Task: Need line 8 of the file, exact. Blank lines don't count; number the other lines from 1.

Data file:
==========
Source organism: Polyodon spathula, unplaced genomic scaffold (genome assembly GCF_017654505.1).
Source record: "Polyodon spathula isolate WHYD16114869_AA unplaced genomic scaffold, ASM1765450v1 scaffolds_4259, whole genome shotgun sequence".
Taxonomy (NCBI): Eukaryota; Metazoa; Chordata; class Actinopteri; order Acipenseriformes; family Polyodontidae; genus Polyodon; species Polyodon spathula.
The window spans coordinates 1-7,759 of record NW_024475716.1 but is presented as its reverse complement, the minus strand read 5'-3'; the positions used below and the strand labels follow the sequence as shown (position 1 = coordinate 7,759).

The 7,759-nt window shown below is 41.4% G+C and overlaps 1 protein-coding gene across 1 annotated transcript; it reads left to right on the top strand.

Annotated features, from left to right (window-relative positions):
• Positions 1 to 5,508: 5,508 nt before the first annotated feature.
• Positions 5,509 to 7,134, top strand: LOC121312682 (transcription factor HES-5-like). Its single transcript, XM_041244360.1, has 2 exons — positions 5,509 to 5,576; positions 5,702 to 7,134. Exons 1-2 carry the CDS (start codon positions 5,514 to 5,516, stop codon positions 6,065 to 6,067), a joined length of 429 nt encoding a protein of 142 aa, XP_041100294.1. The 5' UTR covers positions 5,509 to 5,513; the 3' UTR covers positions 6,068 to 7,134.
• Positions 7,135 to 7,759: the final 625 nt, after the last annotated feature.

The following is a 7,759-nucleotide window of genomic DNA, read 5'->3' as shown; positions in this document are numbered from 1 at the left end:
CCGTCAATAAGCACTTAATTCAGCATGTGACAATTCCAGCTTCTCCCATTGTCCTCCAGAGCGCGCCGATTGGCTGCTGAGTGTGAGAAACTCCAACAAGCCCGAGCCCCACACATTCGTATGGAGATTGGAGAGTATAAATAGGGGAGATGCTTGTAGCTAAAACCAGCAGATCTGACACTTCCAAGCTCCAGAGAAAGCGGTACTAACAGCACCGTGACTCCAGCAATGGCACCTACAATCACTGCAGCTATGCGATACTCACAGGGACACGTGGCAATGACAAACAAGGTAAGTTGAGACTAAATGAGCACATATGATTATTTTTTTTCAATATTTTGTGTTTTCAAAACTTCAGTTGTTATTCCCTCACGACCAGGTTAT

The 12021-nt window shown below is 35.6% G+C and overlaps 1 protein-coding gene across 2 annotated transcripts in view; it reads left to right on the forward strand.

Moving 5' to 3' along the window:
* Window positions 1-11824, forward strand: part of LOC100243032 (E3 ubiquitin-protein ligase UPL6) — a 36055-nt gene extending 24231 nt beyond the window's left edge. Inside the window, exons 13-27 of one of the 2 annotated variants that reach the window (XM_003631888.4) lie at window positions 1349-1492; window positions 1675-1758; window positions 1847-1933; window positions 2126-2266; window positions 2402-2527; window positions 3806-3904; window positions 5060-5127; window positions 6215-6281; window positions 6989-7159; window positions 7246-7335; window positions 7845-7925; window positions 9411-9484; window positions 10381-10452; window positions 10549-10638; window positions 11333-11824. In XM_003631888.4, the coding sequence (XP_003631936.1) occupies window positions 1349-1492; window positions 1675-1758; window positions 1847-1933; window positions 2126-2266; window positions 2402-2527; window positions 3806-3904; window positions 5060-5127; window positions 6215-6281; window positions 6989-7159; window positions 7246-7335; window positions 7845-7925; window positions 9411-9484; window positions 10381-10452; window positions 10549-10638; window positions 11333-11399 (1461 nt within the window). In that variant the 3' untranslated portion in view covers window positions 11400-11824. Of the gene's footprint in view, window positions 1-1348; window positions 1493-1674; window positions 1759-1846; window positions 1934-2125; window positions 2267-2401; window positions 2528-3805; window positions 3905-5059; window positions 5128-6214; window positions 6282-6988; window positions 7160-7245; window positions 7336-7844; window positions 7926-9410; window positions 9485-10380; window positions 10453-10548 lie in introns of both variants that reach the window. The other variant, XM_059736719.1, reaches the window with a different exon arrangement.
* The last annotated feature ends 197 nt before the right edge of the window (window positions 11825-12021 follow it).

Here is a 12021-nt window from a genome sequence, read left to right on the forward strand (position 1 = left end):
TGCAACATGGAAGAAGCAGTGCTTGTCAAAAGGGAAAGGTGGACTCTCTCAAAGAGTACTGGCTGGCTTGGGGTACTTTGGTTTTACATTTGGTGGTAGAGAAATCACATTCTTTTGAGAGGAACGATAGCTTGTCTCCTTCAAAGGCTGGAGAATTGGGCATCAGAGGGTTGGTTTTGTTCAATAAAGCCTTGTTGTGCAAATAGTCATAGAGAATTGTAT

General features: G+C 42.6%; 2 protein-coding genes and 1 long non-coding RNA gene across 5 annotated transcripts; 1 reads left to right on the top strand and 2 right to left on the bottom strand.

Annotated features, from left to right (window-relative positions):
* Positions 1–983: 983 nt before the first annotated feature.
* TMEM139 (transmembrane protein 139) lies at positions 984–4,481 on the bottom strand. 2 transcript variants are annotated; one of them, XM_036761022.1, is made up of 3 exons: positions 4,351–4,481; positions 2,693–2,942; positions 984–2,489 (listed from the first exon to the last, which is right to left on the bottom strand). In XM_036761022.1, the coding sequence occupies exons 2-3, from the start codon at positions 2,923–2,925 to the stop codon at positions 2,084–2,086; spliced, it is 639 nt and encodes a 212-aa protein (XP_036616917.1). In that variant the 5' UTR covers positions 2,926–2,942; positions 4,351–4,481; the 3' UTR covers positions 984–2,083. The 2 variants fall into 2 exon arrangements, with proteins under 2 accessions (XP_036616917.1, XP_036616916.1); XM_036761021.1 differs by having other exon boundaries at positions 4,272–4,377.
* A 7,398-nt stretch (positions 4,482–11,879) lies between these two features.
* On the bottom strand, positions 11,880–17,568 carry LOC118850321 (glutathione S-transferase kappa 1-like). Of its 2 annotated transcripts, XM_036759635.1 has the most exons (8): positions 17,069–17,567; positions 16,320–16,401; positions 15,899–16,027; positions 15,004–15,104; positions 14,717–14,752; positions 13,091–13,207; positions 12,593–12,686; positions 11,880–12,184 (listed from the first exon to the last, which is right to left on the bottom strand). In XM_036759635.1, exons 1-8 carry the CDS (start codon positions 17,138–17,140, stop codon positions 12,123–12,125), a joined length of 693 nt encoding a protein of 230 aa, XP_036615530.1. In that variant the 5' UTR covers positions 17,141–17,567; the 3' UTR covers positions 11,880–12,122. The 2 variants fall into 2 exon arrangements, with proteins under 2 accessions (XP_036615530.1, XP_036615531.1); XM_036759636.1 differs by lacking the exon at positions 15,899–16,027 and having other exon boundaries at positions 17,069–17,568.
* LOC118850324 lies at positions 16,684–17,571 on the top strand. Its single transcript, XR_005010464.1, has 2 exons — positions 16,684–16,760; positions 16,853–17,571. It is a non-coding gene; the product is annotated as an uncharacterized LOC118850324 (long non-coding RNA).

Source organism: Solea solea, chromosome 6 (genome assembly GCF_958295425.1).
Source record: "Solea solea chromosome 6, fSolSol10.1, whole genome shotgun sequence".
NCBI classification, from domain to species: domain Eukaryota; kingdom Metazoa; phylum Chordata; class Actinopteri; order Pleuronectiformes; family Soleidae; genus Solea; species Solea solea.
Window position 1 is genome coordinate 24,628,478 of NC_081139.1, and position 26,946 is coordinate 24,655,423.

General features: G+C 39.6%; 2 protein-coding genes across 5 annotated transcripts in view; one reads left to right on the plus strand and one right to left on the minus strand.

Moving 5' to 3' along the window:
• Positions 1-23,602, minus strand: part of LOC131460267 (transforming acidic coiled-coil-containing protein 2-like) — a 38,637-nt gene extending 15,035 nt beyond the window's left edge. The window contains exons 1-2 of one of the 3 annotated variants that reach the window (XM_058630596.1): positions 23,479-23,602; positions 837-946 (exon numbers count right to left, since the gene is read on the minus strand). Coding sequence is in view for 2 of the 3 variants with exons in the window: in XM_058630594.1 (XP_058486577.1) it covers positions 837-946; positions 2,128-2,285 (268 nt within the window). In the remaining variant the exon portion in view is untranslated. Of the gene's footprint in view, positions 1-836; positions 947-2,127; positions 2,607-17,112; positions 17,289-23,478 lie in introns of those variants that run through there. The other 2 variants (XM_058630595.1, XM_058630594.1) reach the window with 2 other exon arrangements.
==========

• Positions 5,509 to 7,134, top strand: LOC121312682 (transcription factor HES-5-like). Its single transcript, XM_041244360.1, has 2 exons — positions 5,509 to 5,576; positions 5,702 to 7,134. Exons 1-2 carry the CDS (start codon positions 5,514 to 5,516, stop codon positions 6,065 to 6,067), a joined length of 429 nt encoding a protein of 142 aa, XP_041100294.1. The 5' UTR covers positions 5,509 to 5,513; the 3' UTR covers positions 6,068 to 7,134.